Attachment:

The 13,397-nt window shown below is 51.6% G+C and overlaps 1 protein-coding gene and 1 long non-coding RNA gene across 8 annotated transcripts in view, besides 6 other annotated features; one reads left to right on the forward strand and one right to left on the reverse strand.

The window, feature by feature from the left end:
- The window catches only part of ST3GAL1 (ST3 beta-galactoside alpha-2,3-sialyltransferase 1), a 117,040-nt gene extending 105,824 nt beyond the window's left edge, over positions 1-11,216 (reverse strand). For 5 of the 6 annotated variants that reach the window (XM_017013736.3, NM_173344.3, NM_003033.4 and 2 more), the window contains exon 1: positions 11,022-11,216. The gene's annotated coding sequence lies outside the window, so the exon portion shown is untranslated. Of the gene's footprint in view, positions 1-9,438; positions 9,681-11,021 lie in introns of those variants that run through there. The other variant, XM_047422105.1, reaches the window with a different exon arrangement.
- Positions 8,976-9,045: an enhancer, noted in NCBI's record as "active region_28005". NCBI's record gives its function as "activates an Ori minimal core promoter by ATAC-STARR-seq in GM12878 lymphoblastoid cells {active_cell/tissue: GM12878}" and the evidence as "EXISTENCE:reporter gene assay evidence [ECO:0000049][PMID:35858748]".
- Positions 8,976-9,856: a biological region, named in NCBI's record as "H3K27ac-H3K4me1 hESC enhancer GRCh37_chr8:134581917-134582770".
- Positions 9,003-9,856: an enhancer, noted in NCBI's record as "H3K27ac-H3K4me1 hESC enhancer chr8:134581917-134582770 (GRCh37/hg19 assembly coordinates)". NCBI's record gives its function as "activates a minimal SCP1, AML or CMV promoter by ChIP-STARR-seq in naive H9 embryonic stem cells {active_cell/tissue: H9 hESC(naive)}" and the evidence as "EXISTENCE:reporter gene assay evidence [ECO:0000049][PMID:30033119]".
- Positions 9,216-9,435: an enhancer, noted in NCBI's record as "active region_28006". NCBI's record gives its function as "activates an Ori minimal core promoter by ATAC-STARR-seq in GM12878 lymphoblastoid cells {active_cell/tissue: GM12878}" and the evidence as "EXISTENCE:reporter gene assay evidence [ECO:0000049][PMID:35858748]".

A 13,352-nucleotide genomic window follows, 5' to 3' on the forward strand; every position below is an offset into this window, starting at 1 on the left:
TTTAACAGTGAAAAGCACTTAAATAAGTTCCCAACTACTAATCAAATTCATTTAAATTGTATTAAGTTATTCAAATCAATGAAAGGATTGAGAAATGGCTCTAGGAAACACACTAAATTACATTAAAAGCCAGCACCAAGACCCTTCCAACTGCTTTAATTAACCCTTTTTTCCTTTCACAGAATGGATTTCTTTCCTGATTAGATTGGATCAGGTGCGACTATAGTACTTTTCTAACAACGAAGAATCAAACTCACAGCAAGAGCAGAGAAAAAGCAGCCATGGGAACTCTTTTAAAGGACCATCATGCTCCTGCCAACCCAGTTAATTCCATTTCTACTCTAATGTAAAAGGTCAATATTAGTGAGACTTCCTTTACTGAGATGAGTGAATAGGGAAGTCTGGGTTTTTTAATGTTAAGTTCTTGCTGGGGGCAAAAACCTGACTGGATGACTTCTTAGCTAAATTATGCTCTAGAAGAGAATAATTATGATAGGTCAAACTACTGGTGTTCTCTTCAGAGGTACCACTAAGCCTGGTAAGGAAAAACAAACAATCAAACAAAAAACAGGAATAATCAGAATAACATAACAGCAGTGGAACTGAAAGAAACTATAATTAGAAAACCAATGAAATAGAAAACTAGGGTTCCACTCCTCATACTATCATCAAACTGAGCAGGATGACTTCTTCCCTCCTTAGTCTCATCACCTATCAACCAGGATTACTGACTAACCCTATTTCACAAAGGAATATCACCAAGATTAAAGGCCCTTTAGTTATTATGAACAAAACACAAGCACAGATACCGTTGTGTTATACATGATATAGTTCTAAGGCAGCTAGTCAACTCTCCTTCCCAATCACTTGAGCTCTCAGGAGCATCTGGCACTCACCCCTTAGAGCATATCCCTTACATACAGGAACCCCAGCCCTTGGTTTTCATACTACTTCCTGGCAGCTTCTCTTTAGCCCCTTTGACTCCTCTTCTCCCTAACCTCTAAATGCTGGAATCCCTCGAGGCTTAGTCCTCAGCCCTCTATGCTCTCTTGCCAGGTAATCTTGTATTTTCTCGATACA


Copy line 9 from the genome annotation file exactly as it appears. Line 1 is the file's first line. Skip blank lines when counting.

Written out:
TTTAACAGTGAAAAGCACTTAAATAAGTTCCCAACTACTAATCAAATTCATTTAAATTGTATTAAGTTATTCAAATCAATGAAAGGATTGAGAAATGGCTCTAGGAAACACACTAAATTACATTAAAAGCCAGCACCAAGACCCTTCCAACTGCTTTAATTAACCCTTTTTTCCTTTCACAGAATGGATTTCTTTCCTGATTAGATTGGATCAGGTGCGACTATAGTACTTTTCTAACAACGAAGAATCAAACTCACAGCAAGAGCAGAGAAAAAGCAGCCATGGGAACTCTTTTAAAGGACCATCATGCTCCTGCCAACCCAGTTAATTCCATTTCTACTCTAATGTAAAAGGTCAATATTAGTGAGACTTCCTTTACTGAGATGAGTGAATAGGGAAGTCTGGGTTTTTTAATGTTAAGTTCTTGCTGGGGGCAAAAACCTGACTGGATGACTTCTTAGCTAAATTATGCTCTAGAAGAGAATAATTATGATAGGTCAAACTACTGGTGTTCTCTTCAGAGGTACCACTAAGCCTGGTAAGGAAAAACAAACAATCAAACAAAAAACAGGAATAATCAGAATAACATAACAGCAGTGGAACTGAAAGAAACTATAATTAGAAAACCAATGAAATAGAAAACTAGGGTTCCACTCCTCATACTATCATCAAACTGAGCAGGATGACTTCTTCCCTCCTTAGTCTCATCACCTATCAACCAGGATTACTGACTAACCCTATTTCACAAAGGAATATCACCAAGATTAAAGGCCCTTTAGTTATTATGAACAAAACACAAGCACAGATACCGTTGTGTTATACATGATATAGTTCTAAGGCAGCTAGTCAACTCTCCTTCCCAATCACTTGAGCTCTCAGGAGCATCTGGCACTCACCCCTTAGAGCATATCCCTTACATACAGGAACCCCAGCCCTTGGTTTTCATACTACTTCCTGGCAGCTTCTCTTTAGCCCCTTTGACTCCTCTTCTCCCTAACCTCTAAATGCTGGAATCCCTCGAGGCTTAGTCCTCAGCCCTCTATGCTCTCTTGCCAGGTAATCTTGTATTTTCTCGATACA